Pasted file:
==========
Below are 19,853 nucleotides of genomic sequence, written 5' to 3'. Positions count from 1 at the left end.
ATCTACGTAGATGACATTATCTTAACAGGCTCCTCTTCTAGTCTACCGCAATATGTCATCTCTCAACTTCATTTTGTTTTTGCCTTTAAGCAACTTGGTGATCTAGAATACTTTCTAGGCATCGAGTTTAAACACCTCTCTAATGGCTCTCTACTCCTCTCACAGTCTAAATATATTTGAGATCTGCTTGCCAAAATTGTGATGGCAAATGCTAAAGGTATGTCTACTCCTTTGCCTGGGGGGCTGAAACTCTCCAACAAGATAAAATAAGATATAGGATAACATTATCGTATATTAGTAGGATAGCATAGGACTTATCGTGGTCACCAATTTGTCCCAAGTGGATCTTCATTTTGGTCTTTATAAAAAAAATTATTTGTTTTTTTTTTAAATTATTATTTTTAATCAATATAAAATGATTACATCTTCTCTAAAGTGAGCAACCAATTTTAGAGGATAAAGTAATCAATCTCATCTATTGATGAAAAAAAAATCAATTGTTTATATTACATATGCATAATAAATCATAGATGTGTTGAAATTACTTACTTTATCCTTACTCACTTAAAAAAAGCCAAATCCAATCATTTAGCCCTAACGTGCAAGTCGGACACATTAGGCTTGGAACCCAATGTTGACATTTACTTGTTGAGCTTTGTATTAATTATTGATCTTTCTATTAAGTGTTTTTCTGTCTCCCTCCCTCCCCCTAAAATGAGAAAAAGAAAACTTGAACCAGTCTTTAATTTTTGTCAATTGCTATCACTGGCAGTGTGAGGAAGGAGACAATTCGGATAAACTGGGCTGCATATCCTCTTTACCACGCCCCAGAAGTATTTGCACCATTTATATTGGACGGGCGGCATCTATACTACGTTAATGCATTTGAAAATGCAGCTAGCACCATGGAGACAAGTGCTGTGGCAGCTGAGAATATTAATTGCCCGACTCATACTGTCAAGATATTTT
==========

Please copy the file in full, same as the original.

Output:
Below are 19,853 nucleotides of genomic sequence, written 5' to 3'. Positions count from 1 at the left end.
ATCTACGTAGATGACATTATCTTAACAGGCTCCTCTTCTAGTCTACCGCAATATGTCATCTCTCAACTTCATTTTGTTTTTGCCTTTAAGCAACTTGGTGATCTAGAATACTTTCTAGGCATCGAGTTTAAACACCTCTCTAATGGCTCTCTACTCCTCTCACAGTCTAAATATATTTGAGATCTGCTTGCCAAAATTGTGATGGCAAATGCTAAAGGTATGTCTACTCCTTTGCCTGGGGGGCTGAAACTCTCCAACAAGATAAAATAAGATATAGGATAACATTATCGTATATTAGTAGGATAGCATAGGACTTATCGTGGTCACCAATTTGTCCCAAGTGGATCTTCATTTTGGTCTTTATAAAAAAAATTATTTGTTTTTTTTTTAAATTATTATTTTTAATCAATATAAAATGATTACATCTTCTCTAAAGTGAGCAACCAATTTTAGAGGATAAAGTAATCAATCTCATCTATTGATGAAAAAAAAATCAATTGTTTATATTACATATGCATAATAAATCATAGATGTGTTGAAATTACTTACTTTATCCTTACTCACTTAAAAAAAGCCAAATCCAATCATTTAGCCCTAACGTGCAAGTCGGACACATTAGGCTTGGAACCCAATGTTGACATTTACTTGTTGAGCTTTGTATTAATTATTGATCTTTCTATTAAGTGTTTTTCTGTCTCCCTCCCTCCCCCTAAAATGAGAAAAAGAAAACTTGAACCAGTCTTTAATTTTTGTCAATTGCTATCACTGGCAGTGTGAGGAAGGAGACAATTCGGATAAACTGGGCTGCATATCCTCTTTACCACGCCCCAGAAGTATTTGCACCATTTATATTGGACGGGCGGCATCTATACTACGTTAATGCATTTGAAAATGCAGCTAGCACCATGGAGACAAGTGCTGTGGCAGCTGAGAATATTAATTGCCCGACTCATACTGTCAAGATATTTT